Eyes on the horizon: Leaders discuss what’s next for the retail frontline
Navigating the past year in retail has been a bit like walking on a tightrope. We’ve all been focused on putting one foot in front of the other, with a few wobbles along the way. In precarious situations, it’s tempting to keep your eyes glued to your feet. But keeping your head up and focusing on the horizon is the way to stay steady and balanced—and get to the other side in one piece.
That’s the metaphor Axonify CEO Carol Leaman used to kick off AxoniCom RETAIL. In keeping with that directive, the sessions that followed were all about what’s on the horizon. Leaders from Lowe’s, KFC Canada, Ulta Beauty, Eyemart Express and Dollar General shared learnings from the past year and shed light on how they are moving forward in 2021 and beyond.
Keep reading for three highlights from the AxoniCom RETAIL conversations.
1. Retail agility depends on providing learning where it’s needed, when it’s needed.
Agility is key to enabling the retail frontline to deliver great customer experience amidst constant change.
Increasingly, traditional training delivery methods can’t match the pace of change. Gone are the days of sending people to the back room or gathering everyone in a conference room for training. The future is all about learning in the flow of work, where it can be referenced, practiced, applied and refined in real time, on a continuous basis.
This was one of the key aspects of the training transformation Lowe’s undertook over the past year.
“You learn best when you’re in the environment where you’ll be applying the learning,” said Jamie Furey, VP of Talent Management, Learning and Diversity at Lowe’s. “So we wanted to get learning out on the floor, around the products, around the customers, around the people that you work with. It was really important for us to have learning at the time of need, out on the floor.”
To make this possible, they looked at what, how and where associates learn. They conducted a huge content refresh to develop focused microlearning content in various formats to accommodate different learning styles. Then, they delivered this content in the flow of work, on the devices employees use daily.
“This allowed us to have these different modalities served up at the fingertips of our associates, so they could learn about a product, then have a chance to apply it right away.”
2. Frontline communication is a two-way street.
A lot changed over the past year about how retailers communicate with their frontline. In our panel discussion with leaders from Ulta Beauty, Eyemart Express and KFC Canada, communication was a key topic, as they shared how they stepped up the frequency and quality of communication in order to keep their team safe, engaged and happy.
Gianna Venturi, Chief People Officer at Eyemart Express, noted that when associates were furloughed at the outset of the pandemic, leaders could no longer rely on managers to cascade messages down to the frontline. Instead, they changed their approach to communicate directly with associates—and they won’t be going back.
They embraced more informal communication tools, like selfie videos from leaders, which were a massive hit. And this approach had another unexpected benefit: It’s opened up communication in the opposite direction, from the frontline back to HQ.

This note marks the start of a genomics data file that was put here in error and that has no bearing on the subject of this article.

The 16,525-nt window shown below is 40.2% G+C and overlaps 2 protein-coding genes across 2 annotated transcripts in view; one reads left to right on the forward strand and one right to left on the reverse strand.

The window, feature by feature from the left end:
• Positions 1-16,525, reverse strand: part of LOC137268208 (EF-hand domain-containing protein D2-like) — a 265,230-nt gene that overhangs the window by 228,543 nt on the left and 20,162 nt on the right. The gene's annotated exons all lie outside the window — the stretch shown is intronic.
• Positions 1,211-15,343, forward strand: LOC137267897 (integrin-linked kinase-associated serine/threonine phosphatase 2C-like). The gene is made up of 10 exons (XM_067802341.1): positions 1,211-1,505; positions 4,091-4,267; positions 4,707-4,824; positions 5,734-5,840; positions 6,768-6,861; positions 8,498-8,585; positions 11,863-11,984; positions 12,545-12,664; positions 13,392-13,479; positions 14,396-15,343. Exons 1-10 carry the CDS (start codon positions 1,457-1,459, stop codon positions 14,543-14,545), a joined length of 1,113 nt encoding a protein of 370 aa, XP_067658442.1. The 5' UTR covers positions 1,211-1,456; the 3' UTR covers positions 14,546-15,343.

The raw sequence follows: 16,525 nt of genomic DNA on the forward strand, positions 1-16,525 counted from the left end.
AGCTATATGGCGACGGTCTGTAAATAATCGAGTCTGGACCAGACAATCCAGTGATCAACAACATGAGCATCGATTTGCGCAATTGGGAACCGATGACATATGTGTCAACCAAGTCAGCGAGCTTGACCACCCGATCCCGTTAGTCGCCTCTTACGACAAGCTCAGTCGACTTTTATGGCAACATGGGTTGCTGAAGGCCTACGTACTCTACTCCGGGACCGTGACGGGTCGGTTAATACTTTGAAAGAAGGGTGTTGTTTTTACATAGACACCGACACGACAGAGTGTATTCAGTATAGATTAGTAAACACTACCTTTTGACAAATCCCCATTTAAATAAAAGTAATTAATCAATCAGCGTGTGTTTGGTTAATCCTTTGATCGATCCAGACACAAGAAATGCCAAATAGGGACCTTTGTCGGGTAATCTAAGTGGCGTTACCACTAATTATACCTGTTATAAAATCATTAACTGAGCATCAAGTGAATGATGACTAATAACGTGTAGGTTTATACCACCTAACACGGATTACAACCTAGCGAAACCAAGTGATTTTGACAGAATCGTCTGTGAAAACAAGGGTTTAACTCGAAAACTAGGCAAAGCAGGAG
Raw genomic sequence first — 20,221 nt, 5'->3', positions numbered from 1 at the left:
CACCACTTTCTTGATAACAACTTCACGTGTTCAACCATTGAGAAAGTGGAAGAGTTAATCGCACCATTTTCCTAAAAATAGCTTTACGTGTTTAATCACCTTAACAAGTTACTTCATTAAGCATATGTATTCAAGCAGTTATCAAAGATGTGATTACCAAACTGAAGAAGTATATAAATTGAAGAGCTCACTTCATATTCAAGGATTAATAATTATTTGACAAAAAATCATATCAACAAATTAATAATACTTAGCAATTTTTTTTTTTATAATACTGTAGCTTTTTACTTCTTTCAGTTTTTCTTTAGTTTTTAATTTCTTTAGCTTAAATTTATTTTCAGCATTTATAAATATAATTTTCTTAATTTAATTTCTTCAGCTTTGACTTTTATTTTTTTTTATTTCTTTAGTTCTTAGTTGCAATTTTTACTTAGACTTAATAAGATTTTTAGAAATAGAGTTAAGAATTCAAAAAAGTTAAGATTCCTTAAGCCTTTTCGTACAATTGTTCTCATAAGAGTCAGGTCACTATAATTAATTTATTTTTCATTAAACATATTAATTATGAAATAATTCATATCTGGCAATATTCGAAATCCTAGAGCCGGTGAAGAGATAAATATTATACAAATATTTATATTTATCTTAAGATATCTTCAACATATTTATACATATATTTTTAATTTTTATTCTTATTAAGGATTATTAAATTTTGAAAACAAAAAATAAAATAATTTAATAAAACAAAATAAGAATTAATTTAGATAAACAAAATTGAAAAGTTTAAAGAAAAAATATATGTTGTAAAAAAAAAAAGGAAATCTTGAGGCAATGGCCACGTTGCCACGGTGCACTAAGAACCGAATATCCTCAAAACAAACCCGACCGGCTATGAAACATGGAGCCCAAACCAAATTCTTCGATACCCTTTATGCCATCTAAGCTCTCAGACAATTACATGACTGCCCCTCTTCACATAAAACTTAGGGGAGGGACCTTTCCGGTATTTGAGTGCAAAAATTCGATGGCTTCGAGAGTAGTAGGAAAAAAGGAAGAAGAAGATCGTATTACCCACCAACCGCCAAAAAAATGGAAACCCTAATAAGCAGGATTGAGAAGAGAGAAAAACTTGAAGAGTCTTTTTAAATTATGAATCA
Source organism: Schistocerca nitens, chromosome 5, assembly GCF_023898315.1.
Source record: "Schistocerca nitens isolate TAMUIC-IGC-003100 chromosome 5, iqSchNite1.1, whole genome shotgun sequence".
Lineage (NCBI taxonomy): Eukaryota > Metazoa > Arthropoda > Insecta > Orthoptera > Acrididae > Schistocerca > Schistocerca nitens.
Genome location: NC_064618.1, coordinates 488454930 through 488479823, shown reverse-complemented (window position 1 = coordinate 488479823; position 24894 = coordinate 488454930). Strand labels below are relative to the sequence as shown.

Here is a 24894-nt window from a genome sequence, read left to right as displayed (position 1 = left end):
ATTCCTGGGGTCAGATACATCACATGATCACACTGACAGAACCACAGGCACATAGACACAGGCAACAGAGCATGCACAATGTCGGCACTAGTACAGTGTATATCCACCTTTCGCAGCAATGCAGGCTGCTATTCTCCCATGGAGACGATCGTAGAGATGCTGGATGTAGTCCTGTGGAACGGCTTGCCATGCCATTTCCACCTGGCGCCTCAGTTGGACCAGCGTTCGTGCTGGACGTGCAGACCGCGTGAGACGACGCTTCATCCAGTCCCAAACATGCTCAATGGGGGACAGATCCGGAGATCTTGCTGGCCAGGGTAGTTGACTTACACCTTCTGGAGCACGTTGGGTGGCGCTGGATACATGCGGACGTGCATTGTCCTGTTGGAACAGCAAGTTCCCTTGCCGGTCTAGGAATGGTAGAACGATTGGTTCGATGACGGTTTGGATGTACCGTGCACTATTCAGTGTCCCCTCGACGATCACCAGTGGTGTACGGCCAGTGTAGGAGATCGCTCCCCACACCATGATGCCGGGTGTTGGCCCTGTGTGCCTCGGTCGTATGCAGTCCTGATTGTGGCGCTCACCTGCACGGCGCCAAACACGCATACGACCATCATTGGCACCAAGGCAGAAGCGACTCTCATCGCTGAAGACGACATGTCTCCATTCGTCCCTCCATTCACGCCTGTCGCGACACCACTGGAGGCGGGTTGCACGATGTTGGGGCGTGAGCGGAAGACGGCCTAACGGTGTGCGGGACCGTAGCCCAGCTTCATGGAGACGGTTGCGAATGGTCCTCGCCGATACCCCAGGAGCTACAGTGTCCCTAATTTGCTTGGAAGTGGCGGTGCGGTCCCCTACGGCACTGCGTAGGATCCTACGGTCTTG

They started getting phone calls and feedback directly from associates, which helps them ensure that company strategy is in lock-step with what’s really going on in stores.
“We no longer say, ‘Let your manager tell us what’s going on.’ You tell us what’s happening and what we can do to improve your lives and your work in our stores,” said Venturi. “We’re loving the opportunity to really connect directly with the frontline. It creates a whole new dynamic. It breaks down silos and helps us become more agile.”
3. Accountability is key to a culture of learning.
Ah, the elusive ‘culture of learning.’ Everyone wants one, nobody knows exactly how to get there. But the leaders at AxoniCom RETAIL shared a few of the ingredients that have helped to embed learning in the DNA of their retail organizations. One that came up again and again was accountability.
Matthew Metzger, Director of Training and Development at Dollar General, stressed the need for accountability to the business. He noted that completion rates and satisfaction surveys are not enough to show how training moves the needle.
“To find out if something really works, we need to hold ourselves, from a training perspective, accountable to the business, accountable to real metrics that are meaningful to the bottom line,” Metzger said. “Having a clear vision as to where we want to be helped us earn some confidence from other members of the business.”
Furey echoed that sentiment, noting that buy-in from leaders at all levels, from the C-suite to the store managers, is key to making training more than just a box-ticking exercise.
“People get really excited about training when other people notice that they’re doing it. When their boss asks them how it’s going… When they start seeing themselves get rewarded for doing their training… When they see that they’re actually getting a bit better at their job and their boss is noticing it too,” Furey said. “Those are key pieces of a learning culture.”